Don’t be afraid of rejection or hearing no- most freelancers hear that word more than they want to in their life when starting out.
Remember: Every ‘no’ is one step closer to finding a ‘yes’.
9). Deliver Beyond Expectations
When you finally get that client, make sure that you deliver beyond expectations.
Not only does this help build a solid relationship with your new client but it also helps them spread the word about your service and builds more opportunities for future work!
Other things to do when starting freelancing in Kenya are;
Set up your home office
This is an extremely important step. If you’re new to freelancing, it is probably not worth renting or leasing a space for yourself just yet.
You can be more successful if you invest in some good equipment and start working from the comfort of your own couch (or bed).
Set up your business
This step is also very important.
Think about what you want to name the company, how will it be organized (LTD? Sole Proprietor?), and where are all of its assets located.
Reasons to start freelancing in Kenya
If you are thinking about starting freelancing in Kenya, there are a few reasons to get started now:
- It allows for more freedom and flexibility in your schedule- The beauty of freelance work is that it can be done anywhere and at any time.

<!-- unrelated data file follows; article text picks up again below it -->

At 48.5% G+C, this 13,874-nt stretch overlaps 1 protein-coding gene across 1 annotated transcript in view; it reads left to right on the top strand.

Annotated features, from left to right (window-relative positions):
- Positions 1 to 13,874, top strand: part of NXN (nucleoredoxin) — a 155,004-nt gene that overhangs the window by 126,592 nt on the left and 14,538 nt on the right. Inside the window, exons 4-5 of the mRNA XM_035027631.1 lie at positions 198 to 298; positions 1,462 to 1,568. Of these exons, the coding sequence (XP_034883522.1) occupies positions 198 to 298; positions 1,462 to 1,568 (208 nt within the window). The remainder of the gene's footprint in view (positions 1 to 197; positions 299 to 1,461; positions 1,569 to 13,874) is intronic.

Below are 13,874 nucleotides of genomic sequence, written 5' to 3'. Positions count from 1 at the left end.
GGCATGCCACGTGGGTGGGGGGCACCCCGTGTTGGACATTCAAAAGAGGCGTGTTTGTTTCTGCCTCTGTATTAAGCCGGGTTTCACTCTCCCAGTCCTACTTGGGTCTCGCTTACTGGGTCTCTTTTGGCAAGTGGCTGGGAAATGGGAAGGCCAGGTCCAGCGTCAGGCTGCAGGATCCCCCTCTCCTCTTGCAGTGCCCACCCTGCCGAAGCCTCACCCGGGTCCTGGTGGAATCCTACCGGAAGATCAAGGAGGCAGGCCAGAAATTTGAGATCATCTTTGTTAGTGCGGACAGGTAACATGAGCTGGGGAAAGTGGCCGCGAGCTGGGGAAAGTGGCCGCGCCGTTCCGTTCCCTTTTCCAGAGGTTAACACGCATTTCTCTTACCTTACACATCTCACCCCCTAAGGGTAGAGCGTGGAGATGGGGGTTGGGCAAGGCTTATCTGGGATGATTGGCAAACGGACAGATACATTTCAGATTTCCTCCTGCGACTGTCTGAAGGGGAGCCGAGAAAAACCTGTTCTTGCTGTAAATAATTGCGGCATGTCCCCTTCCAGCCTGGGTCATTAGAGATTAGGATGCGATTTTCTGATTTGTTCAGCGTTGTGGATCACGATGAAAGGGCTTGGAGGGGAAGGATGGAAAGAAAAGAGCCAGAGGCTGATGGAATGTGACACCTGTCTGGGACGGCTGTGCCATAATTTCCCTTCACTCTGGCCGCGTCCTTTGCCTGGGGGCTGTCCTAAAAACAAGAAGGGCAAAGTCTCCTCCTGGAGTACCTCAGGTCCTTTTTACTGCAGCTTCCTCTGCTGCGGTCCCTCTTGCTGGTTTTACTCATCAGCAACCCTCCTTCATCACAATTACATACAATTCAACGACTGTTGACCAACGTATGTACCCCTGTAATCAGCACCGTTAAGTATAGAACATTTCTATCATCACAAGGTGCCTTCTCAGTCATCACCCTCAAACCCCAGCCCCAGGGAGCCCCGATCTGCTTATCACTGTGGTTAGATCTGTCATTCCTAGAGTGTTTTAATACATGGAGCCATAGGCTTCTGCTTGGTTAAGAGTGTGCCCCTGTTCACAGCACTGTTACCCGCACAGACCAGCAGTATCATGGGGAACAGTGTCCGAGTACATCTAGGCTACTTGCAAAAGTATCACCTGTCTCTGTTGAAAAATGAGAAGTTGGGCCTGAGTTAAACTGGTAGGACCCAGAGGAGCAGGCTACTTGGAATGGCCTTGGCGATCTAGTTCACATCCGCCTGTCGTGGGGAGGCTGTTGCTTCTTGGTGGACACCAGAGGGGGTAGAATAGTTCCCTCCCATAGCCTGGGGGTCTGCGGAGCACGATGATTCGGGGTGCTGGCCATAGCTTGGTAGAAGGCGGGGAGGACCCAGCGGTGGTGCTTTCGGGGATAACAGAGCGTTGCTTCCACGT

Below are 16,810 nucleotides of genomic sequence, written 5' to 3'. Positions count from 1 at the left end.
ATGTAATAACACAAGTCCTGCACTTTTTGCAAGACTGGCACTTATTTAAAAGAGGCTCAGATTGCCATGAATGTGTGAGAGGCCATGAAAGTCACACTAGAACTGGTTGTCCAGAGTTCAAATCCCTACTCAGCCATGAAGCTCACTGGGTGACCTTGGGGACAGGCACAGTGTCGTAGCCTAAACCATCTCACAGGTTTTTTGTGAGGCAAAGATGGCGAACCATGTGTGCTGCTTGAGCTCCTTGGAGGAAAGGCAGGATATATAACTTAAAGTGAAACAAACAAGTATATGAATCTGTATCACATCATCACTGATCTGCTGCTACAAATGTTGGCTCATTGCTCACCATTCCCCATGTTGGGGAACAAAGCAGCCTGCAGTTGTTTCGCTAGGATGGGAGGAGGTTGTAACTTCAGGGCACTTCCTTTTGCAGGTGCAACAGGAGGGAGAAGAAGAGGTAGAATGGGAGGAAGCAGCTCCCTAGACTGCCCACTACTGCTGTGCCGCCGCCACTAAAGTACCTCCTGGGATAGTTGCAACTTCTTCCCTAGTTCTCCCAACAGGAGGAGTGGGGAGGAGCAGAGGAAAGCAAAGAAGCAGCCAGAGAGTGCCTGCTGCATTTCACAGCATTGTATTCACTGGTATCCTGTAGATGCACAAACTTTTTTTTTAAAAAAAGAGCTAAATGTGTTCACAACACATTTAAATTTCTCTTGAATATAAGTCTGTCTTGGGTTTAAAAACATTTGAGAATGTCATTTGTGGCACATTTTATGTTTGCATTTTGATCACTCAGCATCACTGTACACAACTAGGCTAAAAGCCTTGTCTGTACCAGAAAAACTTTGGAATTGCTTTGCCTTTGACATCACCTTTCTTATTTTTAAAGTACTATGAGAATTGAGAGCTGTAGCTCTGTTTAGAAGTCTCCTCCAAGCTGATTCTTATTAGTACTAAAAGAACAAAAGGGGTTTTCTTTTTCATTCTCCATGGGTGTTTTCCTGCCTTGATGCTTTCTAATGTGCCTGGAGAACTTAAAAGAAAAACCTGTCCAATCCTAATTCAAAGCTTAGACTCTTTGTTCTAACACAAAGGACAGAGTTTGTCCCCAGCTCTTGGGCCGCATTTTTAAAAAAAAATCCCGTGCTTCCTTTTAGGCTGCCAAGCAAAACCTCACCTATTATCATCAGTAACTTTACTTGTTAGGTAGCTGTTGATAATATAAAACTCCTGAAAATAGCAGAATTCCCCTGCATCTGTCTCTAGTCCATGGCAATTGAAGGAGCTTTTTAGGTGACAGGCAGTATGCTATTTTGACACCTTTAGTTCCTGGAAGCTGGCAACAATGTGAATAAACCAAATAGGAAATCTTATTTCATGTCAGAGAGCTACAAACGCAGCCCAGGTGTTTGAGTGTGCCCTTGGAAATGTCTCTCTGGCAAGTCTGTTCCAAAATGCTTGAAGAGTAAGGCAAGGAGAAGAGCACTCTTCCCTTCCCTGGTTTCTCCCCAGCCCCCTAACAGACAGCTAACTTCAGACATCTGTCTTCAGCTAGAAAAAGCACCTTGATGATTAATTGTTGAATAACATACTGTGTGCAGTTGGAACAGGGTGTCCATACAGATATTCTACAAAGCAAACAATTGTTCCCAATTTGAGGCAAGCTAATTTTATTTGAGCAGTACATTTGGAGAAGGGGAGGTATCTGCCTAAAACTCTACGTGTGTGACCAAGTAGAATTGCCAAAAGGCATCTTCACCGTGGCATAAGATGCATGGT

- You no longer have to take orders from someone else or wear a uniform; instead, you set up your own hours and rules as an independent contractor!
- Work on projects that interest you. If the only way you are going earn money is by doing something that interests you (and hopefully never gets old), then why not?
- Making regular income with one client. It may seem like having just one client wouldn’t make much difference than working full-time somewhere else but if they love what you do for them and want to pay you for your expertise, why not?
Reasons NOT To start freelancing
Freelancers in Kenya have a lot of freedom but they also have more responsibilities.
If you aren’t organized or diligent with keeping track of expenses and filing taxes, you are probably going to end up paying the government quite a bit at tax time!
This is one reason that it is important to set yourself up as an official business entity (see step above on how to start freelancing in Kenya) before starting out.
Not having any work can be very stressful- If you don’t know where your next check will come from, it might make working difficult…